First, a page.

Video was clearly the thing to experiment with on this visit.  Sure, I was getting lots of shots.  I was seeing whether longer shutter speeds would give a good impression of the motion or whether a slightly shorter exposure might actually be more effective.  However, video is the tool that really allows someone to appreciate the intensity of the flow and the noise.  Consequently, I edited together the footage below to give you an idea of what it was like.

As I looked upriver, I saw vehicles crossing the river and realized that the road I had come in on, continued across the river on a bridge.  I had not noticed this on the previous visit so, once I had made my way back up to the road, I decided to check the bridge out.  This is a country road so I wondered if there would be a safe way to walk across.  Fortunately, there was a protected sidewalk on both sides of the bridge.  It was quite a drop down to the river but the mist over the water and between the trees provided a lovely shot, so I was glad to have diverted that way even if I was a little uncomfortable that high up!

Draining the Porch Roof Again

We had the roof of the porch flood a while back and I realized then that the leaf mulch had blocked it.  When I saw it was filling up again, I knew what to do.  That is not just remove the mulch.  It is also to be ready to film it properly.  Here is the start of the draining process along with the various belching noises the downspout makes, and the water covers the opening.  It takes for ages to drain, and I couldn’t be bothered to film the whole thing.

Time Lapse Experiments With Ice

I used to play with time lapses a fair bit.  I would shoot a series of images and use LRTimelapse to process them. However, that software had a license agreement that meant, when they upgraded the software, they required you to update your license and the old version was deactivated.  This was very annoying.  I figured I would be able to keep using the old version but apparently not.  I don’t do it that much to justify the cost and was disinclined to use that software after this experience.

My latest cameras have a time lapse function built into them which I had been meaning to try out.  I had done this on my little M6 but not with the latest bodies.  What to use them on, though.  I figured an experiment doesn’t require me to be original in the subject.  Just try it out and see how it works.  Consequently, I thought melting ice would be good enough.  My first effort was not successful.  I hadn’t given it enough time to record the melting fully.  Second was better but, while the timing was okay, I had focused on the ice cube when it started melting and it slid across the plate as it melted and out of frame.  The mode on the camera sets focus and exposure on the first shot so this meant everything was well out of focus.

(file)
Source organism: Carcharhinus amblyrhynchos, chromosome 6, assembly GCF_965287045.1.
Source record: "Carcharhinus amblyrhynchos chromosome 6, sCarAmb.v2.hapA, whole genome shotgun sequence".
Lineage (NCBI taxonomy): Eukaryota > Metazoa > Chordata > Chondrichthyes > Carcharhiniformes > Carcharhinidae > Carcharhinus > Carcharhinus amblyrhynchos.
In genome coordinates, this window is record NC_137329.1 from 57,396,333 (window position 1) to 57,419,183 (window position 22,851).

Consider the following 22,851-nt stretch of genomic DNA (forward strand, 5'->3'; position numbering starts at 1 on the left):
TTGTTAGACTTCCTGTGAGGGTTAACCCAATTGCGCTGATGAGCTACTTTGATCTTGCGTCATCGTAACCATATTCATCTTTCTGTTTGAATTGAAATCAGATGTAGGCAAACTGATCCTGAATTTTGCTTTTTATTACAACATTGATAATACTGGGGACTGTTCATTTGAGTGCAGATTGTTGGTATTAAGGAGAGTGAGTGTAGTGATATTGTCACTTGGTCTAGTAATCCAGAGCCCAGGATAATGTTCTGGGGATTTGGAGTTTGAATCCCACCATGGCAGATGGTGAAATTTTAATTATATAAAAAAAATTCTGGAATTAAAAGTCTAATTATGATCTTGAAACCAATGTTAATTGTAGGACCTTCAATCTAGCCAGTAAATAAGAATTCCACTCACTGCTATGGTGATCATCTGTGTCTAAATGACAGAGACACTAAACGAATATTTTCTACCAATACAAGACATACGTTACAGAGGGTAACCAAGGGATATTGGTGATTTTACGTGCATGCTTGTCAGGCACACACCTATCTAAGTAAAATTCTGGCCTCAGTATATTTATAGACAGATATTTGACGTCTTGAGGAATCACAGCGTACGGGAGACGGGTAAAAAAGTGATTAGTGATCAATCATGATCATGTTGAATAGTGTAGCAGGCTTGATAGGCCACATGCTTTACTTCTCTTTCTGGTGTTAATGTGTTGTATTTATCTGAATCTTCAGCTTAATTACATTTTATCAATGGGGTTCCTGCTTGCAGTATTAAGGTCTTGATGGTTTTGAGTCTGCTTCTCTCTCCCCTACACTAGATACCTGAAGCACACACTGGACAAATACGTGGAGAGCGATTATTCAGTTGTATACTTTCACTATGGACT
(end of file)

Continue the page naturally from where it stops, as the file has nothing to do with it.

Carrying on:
This is why you experiment with things.  The last try worked pretty much as intended.  (I should note that I did all of these in the evening, so the lighting didn’t change during the shoot.) I had a long enough time for the ice cube to almost fully melt, it didn’t move, and the lighting was fine.  Watching the ice disappear and the cube gradually sink into the water that is progressively growing was rather fun.  This isn’t some epic revelation of the nature of melting ice, but it did teach me about some functionality of the camera.

Back to Whatcom Falls After Rain

We visited Whatcom Falls a while back and, at the time, the water levels had been quite low.  I had been thinking about heading back when the water would be flowing more but hadn’t got around to it.  Then, Nancy and I were up in Bellingham for something else and, as we headed home, I make a quick detour to stop off at the falls.  They are so close to the parking lot, you can really make a ten-minute stop if you want.

The water was definitely flowing strongly.  The falls were flowing hard, and the water was also running through the spillway on the other side of the footbridge.  I did go around the top of the falls to see the river flowing in and also take a look at the flow as it headed over the falls.  It was very energetic, and I am glad to have taken the side trip. Here is some video of the falls.

Convection Patterns in Boiling Water

This one is something I kept meaning to do on multiple occasions but never was ready when it occurred to me.  Boiling a pan of water, I am always fixated on the patterns that show up as shadows on the bottom of the pan as the heat affects the water by differing amounts resulting in convection flows across the pan.  This is the sort of thing that only oddballs like me find fascinating.  I finally thought to have the camera close to hand when boiling some water and got some footage of the patterns as they swirled.  I was quite pleasantly surprised that the lens didn’t steam up during this.  No doubt Nancy looked at me with that puzzled expression that has appeared many times after decades of knowing me!